As to declaratory judgment, you fail to show (as is *required* under Florida law), that “there is a bona fide, actual, present practical need for the declaration; that the declaration should deal with a present, ascertained or ascertainable state of facts or present controversy as to a state of facts; that some immunity, power, privilege or right of the complaining party is dependent upon the facts or the law applicable to the facts; that there is some person or persons who have, or reasonably may have an actual, present, adverse and antagonistic interest in the subject matter, either in fact or law; that the antagonistic and adverse interests are all before the court by proper process or class representation and that the relief sought is not merely the giving of legal advice by the courts or the answer to questions propounded from curiosity. These elements are necessary in order to maintain the status of the proceeding as being judicial in nature and therefore within the constitutional powers of the courts.” (quoting from Wells v. Wells, 24 So. 3d 579, 583 (Fla. Dist. Ct. App. 2009 – but there are many cases – in each circuit – adopting/applying this rule).
As to your request for an injunction, you fail to acknowledge the requirements, much less show how you meet the requirements.
Your opposition states that “I Am Entitled to Prove Money Damages” – and that you reserve the right to ask for them. Yet it cites no law supporting such entitlement. Yet again, this demonstrates your fundamental misunderstanding of the motion to dismiss. You HAVE to state the legal support for any such right in order to survive the motion to dismiss.
Now, about the law you do cite:
Your opposition states “The U.S. Supreme Court held, in one of the two cases cited by defendants, New York Board of Elections v. Lopez-Torres, 128 S. Ct. 791, 797-798, 552 U.S. 196 (2008): “[A political party’s] rights are circumscribed, however when the State gives the party a role in the election process—as … giving certain parties the right to have their candidates appear with party endorsement on the general-election ballot.” But fails to explain how that excerpted statement has any relevance to your case or to their argument. (I’ve just read the case and have no idea what point you may be trying to make here. Judge won’t either.)
Your opposition states that you “INTEND” to present “400+ years of law showing that the decision in Wong Kim Ark does not apply to natural born citizenship as it pertains to presidential eligibility.” Per prior post, you have a fundamental misunderstanding of how a motion to dismiss works if you think you can promise to later explain the legal argument in order to survive such a motion.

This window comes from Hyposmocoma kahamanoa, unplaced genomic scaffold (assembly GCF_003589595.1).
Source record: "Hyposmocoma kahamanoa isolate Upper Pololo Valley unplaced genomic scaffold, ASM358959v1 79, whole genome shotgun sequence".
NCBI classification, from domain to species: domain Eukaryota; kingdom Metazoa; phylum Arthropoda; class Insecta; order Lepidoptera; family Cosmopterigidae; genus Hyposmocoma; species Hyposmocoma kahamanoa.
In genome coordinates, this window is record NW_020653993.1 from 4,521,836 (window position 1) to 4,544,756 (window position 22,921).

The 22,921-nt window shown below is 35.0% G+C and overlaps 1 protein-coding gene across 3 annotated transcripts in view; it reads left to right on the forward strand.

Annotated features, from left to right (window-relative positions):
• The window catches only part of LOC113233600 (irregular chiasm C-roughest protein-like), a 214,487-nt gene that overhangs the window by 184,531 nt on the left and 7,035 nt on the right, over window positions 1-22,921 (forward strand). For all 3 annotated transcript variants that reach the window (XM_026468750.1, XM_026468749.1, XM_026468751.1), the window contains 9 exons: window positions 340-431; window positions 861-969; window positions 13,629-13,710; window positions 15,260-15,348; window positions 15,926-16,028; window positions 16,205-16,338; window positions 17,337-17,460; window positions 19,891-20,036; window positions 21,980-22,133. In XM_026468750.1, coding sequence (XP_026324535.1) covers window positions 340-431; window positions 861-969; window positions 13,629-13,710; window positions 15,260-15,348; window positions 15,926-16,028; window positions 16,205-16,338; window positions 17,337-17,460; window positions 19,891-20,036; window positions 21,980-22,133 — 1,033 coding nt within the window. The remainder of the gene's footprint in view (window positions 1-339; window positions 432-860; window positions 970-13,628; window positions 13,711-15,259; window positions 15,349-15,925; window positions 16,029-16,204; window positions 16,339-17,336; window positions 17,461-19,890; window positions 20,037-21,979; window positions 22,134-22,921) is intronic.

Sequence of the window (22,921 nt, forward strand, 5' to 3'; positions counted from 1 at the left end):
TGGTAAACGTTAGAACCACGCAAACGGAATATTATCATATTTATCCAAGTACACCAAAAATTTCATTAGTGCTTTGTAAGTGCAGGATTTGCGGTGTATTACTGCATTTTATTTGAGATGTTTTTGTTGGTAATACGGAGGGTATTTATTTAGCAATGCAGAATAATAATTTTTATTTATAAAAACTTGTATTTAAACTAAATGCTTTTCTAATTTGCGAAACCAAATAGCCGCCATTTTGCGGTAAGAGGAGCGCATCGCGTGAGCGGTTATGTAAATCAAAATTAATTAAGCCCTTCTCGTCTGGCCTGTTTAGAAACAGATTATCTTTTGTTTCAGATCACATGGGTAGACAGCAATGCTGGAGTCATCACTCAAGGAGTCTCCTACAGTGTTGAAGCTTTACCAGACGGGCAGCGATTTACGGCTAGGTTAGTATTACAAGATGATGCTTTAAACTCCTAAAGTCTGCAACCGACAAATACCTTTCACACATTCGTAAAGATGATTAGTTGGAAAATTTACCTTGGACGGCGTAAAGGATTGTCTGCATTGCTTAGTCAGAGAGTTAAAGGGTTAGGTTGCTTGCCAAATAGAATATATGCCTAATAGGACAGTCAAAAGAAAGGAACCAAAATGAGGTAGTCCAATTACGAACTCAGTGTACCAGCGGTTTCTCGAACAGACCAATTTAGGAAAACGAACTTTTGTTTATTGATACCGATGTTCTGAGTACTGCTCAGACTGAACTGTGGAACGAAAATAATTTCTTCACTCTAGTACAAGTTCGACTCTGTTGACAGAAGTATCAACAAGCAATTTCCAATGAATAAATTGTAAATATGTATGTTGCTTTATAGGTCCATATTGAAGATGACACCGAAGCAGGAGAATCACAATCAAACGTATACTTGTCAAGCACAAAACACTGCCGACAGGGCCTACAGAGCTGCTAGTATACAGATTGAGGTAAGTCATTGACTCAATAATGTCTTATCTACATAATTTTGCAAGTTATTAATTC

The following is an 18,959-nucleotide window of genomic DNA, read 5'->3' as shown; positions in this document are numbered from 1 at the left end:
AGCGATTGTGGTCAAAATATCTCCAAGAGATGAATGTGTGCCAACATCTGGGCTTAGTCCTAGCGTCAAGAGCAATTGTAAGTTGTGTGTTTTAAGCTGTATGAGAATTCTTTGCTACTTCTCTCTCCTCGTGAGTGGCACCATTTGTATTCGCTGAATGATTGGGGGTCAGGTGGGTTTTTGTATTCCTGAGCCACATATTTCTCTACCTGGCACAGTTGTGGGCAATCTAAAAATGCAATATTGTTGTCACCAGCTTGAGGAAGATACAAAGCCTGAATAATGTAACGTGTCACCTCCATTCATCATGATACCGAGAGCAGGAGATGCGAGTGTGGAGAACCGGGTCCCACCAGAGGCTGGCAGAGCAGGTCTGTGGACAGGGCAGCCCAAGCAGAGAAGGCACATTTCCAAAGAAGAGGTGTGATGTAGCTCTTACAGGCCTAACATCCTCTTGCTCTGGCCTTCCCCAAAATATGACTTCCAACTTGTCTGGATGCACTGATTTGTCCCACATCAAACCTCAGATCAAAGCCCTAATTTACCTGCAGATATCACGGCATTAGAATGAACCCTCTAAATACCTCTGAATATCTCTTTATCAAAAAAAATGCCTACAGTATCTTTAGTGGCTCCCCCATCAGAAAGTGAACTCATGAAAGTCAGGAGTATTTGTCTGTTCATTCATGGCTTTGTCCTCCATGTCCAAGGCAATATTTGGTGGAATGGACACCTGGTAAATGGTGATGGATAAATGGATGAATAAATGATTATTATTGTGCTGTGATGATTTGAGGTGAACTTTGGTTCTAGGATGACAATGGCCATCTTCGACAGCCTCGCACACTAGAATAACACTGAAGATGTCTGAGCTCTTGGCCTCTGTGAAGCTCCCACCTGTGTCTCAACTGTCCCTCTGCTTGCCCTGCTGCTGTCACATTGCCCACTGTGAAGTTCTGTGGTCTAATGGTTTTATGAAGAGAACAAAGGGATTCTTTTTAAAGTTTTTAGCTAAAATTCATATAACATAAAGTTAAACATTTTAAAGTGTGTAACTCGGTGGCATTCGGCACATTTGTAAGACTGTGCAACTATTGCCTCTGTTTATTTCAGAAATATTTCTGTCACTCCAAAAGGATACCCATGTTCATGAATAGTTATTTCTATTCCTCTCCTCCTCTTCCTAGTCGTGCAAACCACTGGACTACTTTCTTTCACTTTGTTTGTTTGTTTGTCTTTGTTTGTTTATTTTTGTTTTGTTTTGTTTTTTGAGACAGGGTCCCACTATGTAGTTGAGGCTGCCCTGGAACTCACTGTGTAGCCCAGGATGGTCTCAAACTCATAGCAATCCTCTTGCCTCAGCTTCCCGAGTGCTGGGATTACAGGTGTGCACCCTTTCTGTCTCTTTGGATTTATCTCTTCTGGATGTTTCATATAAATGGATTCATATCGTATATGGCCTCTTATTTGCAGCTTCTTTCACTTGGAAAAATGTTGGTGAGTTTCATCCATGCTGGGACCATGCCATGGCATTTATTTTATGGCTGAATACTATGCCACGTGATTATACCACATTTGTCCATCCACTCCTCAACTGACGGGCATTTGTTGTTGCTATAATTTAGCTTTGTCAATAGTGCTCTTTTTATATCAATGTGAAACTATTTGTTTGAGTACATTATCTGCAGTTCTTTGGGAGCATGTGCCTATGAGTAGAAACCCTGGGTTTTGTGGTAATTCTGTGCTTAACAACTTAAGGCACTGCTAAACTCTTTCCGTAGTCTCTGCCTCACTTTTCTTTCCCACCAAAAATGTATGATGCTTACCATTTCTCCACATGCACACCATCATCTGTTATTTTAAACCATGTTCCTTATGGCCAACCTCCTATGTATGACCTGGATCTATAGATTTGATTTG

Your citation to Fla. Const. art. I, § 21 (“The courts shall be open to every person [emphasis added] for redress of any injury [emphasis added] …”) is unavailing. The courts *ARE* open to you. You filed your case. That the court is open to you to FILE a case does not mean that you are entitled to PROCEED with the case, when you fail to meet the standard necessary to state a cause of action.
Your citation to McDaniel Reserve Realty Holdings, LLC v. B.S.E. Consultants, Inc., 39 So.3d 504, 509 (Fla. 4th DCA 2010) is similarly unavailing – because McDaniel Reserve Realty Holdings does not say that venue is proper when the injury for which you seek relief was first suffered by the plaintiff in the county at issue. Rather, the case cites to F.S.A. § 47.011, which provides that actions shall be brought “only in the county where the defendant resides, where the cause of action accrued, or where the property in litigation is located.” The place of injury is only relevant in a TORT action. You have not brought a tort action. Therefore, the case is inapposite.
Your citation to Davis v. Pinellas County Police Benevolent Ass’n, Inc., 743 So. 2d 540 (Fla. 2nd DCA, 1998) for the proposition that a declaratory judgment need not allege the minimum damages amount in order to vest the court with jurisdiction may or may not be good — I can’t tell for sure – and don’t know the Florida Court system well enough to respond (so won’t pretend that I do). But it is the only citation/legal argument with any potential merit in the entire brief. What I can tell from the Davis case and authority cited therein, is that it appears that there’s a difference between jurisdiction over declaratory judgment actions in circuit courts and in county courts. Per Davis, original jurisdiction for such cases lies in the circuit court – not the county court. Per pleading captions, you appear to be in the circuit court.
So far, hardly anybody has mentioned the MTD’s, or my opposition. Instead, most of the discussion has been on the primary issues of the case, which won’t even be before the court until and unless I survive the MTD’s.
The discussion tracks your opposition. Rather than actually addressing the legal issues raised in the opposition, you spend pages making political statements, demonstrating a misunderstanding of the state of your proceedings and your burden in the context of a motion to dismiss. In short, as is typical or a birther brief, your draft is not a legal brief. It’s a political statement devoid of any valid legal argument (except, possibly, the minimum damages argument).